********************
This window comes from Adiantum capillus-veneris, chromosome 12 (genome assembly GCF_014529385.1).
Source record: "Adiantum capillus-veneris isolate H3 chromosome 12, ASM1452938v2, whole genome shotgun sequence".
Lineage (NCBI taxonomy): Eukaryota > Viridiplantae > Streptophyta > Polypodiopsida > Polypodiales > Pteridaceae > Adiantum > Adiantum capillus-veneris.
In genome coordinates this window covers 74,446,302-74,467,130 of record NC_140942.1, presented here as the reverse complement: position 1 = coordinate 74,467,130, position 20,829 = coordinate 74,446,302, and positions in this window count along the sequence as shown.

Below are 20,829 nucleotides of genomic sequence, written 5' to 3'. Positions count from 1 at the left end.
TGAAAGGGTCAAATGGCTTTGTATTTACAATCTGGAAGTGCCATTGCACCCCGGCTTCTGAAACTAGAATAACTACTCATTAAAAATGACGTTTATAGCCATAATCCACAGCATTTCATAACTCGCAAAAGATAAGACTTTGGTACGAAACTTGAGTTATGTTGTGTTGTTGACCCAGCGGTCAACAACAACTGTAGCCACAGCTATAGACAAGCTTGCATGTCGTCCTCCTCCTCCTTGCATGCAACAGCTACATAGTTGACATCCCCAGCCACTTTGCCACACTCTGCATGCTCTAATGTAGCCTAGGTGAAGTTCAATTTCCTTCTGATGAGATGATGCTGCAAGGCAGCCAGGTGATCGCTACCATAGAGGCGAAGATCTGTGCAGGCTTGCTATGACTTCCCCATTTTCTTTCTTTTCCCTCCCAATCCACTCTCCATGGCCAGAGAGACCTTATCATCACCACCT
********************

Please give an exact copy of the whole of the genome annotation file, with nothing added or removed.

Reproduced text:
This window comes from Adiantum capillus-veneris, chromosome 12 (genome assembly GCF_014529385.1).
Source record: "Adiantum capillus-veneris isolate H3 chromosome 12, ASM1452938v2, whole genome shotgun sequence".
Lineage (NCBI taxonomy): Eukaryota > Viridiplantae > Streptophyta > Polypodiopsida > Polypodiales > Pteridaceae > Adiantum > Adiantum capillus-veneris.
In genome coordinates this window covers 74,446,302-74,467,130 of record NC_140942.1, presented here as the reverse complement: position 1 = coordinate 74,467,130, position 20,829 = coordinate 74,446,302, and positions in this window count along the sequence as shown.

Below are 20,829 nucleotides of genomic sequence, written 5' to 3'. Positions count from 1 at the left end.
TGAAAGGGTCAAATGGCTTTGTATTTACAATCTGGAAGTGCCATTGCACCCCGGCTTCTGAAACTAGAATAACTACTCATTAAAAATGACGTTTATAGCCATAATCCACAGCATTTCATAACTCGCAAAAGATAAGACTTTGGTACGAAACTTGAGTTATGTTGTGTTGTTGACCCAGCGGTCAACAACAACTGTAGCCACAGCTATAGACAAGCTTGCATGTCGTCCTCCTCCTCCTTGCATGCAACAGCTACATAGTTGACATCCCCAGCCACTTTGCCACACTCTGCATGCTCTAATGTAGCCTAGGTGAAGTTCAATTTCCTTCTGATGAGATGATGCTGCAAGGCAGCCAGGTGATCGCTACCATAGAGGCGAAGATCTGTGCAGGCTTGCTATGACTTCCCCATTTTCTTTCTTTTCCCTCCCAATCCACTCTCCATGGCCAGAGAGACCTTATCATCACCACCT